Why are uploaded files to ASP.NET web Application greater than 12MBbeing shown as 0MB?

Discussion in 'ASP .Net' started by newemployee909090@gmail.com, Nov 30, 2012.

  1. Guest

    Our ASP.NET C# web application is used in the following environment - .NET Framework 4 - IIS 7 - Windows 2008 - Visual Studio 2010 .NET IDE - C# - HTTPS ( SSL ) Our ASP.NET C# web application uploads various files like jpgs, mp4, mp3, pngs, docx, txt, etc to a folder called ClientBin. However, if wedeploy the application to an IIS7 server, we have to give the web user of our application permission to upload file. We give the \IIS_IUSRS group permission to execute, read, write and execute on our ClientBin upload folder.

    A web user can upload files that have size less than approximately 12MB.

    However, when a web user uploads any more than approximately 12MB, the filethat gets uploaded will be 0 bytes on the server's ClientBin upload folder..

    In our Web.config, we have the following configurations for httpRuntime tag:

    <system.web>
    ....
    ......
    .........
    ...............
    <httpRuntime maxRequestLength="1048576" executionTimeout="50000" useFullyQualifiedRedirectUrl="false" requestLengthDiskThreshold="15360"minFreeThreads="8" minLocalRequestFreeThreads="4" appRequestQueueLimit="100" />


    </system.web>



    In our Web.config, we have the following configurations for requestLimits tag:
    <system.webServer>

    ...............
    ..........................
    <security>
    <requestFiltering>
    <requestLimits maxAllowedContentLength="2000000000" />
    <fileExtensions>
    <add fileExtension=".aspx" allowed="true" />
    </fileExtensions>
    </requestFiltering>
    </security>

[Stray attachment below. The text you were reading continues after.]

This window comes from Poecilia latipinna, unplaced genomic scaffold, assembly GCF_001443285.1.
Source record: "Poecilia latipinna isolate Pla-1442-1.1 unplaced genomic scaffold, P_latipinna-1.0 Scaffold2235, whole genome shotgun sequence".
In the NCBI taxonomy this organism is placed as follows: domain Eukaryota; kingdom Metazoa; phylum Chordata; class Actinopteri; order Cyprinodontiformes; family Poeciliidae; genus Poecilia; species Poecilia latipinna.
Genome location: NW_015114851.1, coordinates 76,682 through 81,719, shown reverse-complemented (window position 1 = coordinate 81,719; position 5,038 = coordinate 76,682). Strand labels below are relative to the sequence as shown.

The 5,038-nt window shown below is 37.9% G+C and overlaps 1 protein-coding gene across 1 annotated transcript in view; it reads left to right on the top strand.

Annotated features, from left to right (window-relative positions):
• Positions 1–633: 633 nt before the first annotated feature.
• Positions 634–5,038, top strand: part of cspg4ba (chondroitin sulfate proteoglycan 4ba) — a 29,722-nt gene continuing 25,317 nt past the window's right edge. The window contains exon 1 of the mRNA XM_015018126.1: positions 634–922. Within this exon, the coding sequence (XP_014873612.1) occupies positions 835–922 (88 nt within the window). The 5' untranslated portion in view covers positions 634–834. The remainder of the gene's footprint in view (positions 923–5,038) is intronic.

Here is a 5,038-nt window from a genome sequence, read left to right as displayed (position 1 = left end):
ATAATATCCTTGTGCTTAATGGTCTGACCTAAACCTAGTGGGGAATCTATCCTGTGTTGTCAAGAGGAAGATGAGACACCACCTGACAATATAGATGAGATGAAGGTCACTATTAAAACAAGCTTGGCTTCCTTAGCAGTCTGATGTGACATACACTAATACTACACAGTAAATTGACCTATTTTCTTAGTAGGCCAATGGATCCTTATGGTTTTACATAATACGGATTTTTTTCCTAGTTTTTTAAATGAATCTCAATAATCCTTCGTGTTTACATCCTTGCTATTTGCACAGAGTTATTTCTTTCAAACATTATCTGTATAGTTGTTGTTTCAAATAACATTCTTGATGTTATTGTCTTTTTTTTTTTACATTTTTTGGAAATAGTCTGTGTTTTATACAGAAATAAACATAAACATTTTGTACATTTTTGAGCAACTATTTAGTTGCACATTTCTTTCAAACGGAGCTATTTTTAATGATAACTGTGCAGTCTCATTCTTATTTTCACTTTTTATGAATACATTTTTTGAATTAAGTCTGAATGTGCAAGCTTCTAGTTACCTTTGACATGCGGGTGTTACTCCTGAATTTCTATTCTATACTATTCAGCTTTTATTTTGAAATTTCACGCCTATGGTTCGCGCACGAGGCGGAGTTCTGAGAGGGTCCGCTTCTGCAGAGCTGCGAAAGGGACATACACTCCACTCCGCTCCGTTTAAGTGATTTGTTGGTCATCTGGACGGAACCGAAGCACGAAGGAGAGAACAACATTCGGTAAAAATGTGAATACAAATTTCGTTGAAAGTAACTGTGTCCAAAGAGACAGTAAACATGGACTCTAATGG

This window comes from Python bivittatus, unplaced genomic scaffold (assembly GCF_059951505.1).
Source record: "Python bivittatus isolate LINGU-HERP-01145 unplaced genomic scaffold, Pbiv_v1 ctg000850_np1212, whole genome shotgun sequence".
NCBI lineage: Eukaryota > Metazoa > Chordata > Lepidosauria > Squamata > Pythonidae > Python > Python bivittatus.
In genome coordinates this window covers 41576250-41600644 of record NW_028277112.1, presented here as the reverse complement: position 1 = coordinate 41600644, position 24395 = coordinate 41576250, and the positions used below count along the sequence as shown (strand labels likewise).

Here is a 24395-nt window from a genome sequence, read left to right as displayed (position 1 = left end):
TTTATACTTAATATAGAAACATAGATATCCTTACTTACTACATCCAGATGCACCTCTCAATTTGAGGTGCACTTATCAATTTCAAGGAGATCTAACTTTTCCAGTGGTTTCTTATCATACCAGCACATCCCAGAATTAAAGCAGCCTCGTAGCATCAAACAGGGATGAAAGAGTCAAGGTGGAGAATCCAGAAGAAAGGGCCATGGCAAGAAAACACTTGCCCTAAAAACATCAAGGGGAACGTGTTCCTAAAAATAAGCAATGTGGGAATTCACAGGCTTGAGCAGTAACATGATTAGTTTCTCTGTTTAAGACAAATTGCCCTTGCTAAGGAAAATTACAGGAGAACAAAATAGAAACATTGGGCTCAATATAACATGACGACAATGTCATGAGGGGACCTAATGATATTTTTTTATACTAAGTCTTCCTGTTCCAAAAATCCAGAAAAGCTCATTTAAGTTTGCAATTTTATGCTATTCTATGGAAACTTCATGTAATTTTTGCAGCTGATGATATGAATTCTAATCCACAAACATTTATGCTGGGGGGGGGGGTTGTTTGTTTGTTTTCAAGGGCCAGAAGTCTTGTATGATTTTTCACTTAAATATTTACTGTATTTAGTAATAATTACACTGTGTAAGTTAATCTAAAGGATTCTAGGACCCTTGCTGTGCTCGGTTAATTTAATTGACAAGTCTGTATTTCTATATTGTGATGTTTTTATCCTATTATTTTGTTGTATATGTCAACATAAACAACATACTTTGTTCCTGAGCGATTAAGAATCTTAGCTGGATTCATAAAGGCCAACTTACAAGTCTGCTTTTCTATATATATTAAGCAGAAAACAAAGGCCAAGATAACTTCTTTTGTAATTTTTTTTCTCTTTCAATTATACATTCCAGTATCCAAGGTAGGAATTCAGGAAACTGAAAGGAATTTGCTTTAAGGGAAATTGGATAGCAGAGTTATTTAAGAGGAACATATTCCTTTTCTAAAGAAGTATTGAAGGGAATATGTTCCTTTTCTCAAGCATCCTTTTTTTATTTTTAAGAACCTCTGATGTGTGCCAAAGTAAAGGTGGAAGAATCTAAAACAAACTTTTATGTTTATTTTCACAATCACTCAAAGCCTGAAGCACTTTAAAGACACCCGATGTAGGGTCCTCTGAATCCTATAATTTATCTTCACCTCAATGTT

</system.webServer>

    I also took the undesired approach of modifying the machine.config file by creating the following settings:

    <system.web>

    <processModel responseDeadlockInterval="0:09:00"
    responseRestartDeadlockInterval="0:09:00" />

    ......................
    ...........................................
    ..............................................................
    </system.web>

    In IIS 7, I clicked on the website and expanded it then clicked the ASP icon.

    Expand the Limits Properties icon, and change the value in the “Maximum Requesting Entity Body Limit” to a value larger than 200000 (which is about 200kb). 4194304 would be about 4 Mb, 41943040 would be 40 Mb.

    Why are uploaded files to ASP.NET web Application greater than 12MB being shown as 0MB ?
     
    , Nov 30, 2012
    #1
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  2. Guest

    Re: Why are uploaded files to ASP.NET web Application greater than12MB being shown as 0MB?

    On Friday, November 30, 2012 11:32:22 AM UTC-5, wrote:
    > Our ASP.NET C# web application is used in the following environment - .NET Framework 4 - IIS 7 - Windows 2008 - Visual Studio 2010 .NET IDE - C# - HTTPS ( SSL ) Our ASP.NET C# web application uploads various files like jpgs, mp4, mp3, pngs, docx, txt, etc to a folder called ClientBin. However, if we deploy the application to an IIS7 server, we have to give the web user of our application permission to upload file. We give the \IIS_IUSRS group permission to execute, read, write and execute on our ClientBin upload folder.